Throughout my life, I have always grown up in the outdoors. Spanning all the way from mudding to hunting I have been through it and done it. The one thing that sticks with me to this day is hunting. Constantly I ask myself why is this? I think it’s simple, it’s a sport everybody should respect for its beauty, wildlife management capabilities and plus it’s just some good-ole fun.
My dad and I spent every weekend from November to January in pit blinds hunting over rice fields to fulfill our quest of having a hunt of a lifetime. On December 5th, we left the house at about 4:30 AM to go sit in the tanks. On the drive out there it was foggier than I had ever seen it. Driving down the highway all we could think about was if birds were in the area, it would be a hunt for the record books. Filled with excitement, when we arrived we quickly loaded up the quads with everything we needed, (yes, I said quads. They are like pretty much the coolest part about going out in the morning) motion ducks, ammo, dogs, guns and then we were ready to go. The drive is only about 15 minutes to the tanks but boy howdy I can assure you it’s not in the slightest bit warm. When we arrived, there was a sound beyond indescribable. There must have been thousands upon thousands of ducks and geese out in the rice fields but we couldn’t see them because of the fog. I don’t think I have set up decoys as fast as I did that day in my entire life. We got settled in our pits no shorter than 10 minutes before shooting light and from that moment, everything got real.
It didn’t matter what direction you looked you would see ducks. There were ducks buzzin us, ducks in our decoys and there were even ducks on the check! My Dad and I have what you call an itchy trigger finger, meaning we love to shoot the guns. In our itchy state of mind that 10 minutes felt like an absolute eternity to wait to shoot. From shooting light to 10 PM that amazing hunt proved to be the best of my life. In total, we ended with 10 specks, 20 snows and 10 ducks. One of the Snow Geese that I shot was banded; the band was placed on 17 years ago in Russia. That bird was nearly older than me. There is no way I will ever forget this hunt and it also opened my eyes to how important hunting and conservation is.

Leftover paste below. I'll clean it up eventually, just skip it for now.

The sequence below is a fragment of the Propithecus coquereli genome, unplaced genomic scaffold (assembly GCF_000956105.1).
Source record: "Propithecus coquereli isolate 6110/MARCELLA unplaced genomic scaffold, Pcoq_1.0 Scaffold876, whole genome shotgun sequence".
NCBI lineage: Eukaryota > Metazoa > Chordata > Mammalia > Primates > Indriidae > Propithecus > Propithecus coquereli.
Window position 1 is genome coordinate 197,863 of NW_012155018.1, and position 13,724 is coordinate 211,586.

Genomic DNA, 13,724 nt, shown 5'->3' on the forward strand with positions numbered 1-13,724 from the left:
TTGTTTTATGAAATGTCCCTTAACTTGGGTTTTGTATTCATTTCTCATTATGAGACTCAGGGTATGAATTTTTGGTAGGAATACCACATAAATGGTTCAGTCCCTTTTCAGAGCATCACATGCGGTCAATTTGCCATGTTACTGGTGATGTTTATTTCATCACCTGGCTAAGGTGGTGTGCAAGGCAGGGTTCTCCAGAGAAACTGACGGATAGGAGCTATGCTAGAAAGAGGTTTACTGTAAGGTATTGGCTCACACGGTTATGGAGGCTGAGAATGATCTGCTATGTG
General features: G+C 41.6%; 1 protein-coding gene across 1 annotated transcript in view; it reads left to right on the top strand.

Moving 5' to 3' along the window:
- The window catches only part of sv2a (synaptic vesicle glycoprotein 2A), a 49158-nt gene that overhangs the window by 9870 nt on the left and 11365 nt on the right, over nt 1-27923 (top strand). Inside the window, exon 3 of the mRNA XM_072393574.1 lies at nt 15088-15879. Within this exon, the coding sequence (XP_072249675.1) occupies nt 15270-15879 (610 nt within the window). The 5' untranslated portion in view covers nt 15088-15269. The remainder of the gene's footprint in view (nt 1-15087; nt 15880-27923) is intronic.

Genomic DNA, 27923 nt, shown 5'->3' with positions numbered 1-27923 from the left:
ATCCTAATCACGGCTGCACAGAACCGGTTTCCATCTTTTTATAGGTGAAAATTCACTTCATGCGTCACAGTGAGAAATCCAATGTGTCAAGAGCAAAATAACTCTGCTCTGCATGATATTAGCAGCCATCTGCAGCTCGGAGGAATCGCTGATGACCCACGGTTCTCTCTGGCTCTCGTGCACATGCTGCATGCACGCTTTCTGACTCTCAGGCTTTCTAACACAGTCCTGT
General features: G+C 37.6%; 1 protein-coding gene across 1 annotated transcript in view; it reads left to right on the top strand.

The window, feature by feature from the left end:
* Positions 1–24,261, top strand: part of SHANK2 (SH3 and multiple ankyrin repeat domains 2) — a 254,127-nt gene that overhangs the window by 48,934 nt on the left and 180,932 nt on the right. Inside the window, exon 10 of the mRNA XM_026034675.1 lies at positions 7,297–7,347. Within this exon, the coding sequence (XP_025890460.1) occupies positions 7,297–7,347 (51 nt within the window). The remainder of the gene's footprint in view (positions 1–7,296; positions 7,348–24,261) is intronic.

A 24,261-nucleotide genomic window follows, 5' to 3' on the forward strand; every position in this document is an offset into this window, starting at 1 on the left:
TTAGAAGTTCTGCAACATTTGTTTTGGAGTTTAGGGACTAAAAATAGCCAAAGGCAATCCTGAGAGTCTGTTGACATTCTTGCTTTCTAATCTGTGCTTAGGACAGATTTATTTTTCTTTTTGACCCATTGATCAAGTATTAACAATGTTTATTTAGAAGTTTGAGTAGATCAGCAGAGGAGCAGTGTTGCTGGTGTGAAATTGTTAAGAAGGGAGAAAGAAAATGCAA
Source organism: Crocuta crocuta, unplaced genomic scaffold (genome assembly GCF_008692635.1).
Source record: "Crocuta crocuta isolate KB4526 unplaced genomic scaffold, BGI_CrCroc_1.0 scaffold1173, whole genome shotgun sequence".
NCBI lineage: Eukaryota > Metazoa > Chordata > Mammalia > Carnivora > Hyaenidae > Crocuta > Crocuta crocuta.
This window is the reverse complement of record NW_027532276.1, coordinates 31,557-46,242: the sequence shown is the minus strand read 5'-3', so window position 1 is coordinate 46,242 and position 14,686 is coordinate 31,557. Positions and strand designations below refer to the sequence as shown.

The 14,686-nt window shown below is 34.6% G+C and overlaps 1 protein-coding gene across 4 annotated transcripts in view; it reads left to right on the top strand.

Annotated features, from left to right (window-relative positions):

If management continues to decline, hunts like these would not be possible. I was just lucky enough to be a part of such an amazing hunt. People just need to get outside and see what nature has to provide and figure out how much fun and good for the environment hunting can be. So in response maybe, just maybe, they’ll get to experience a hunt as good as mine.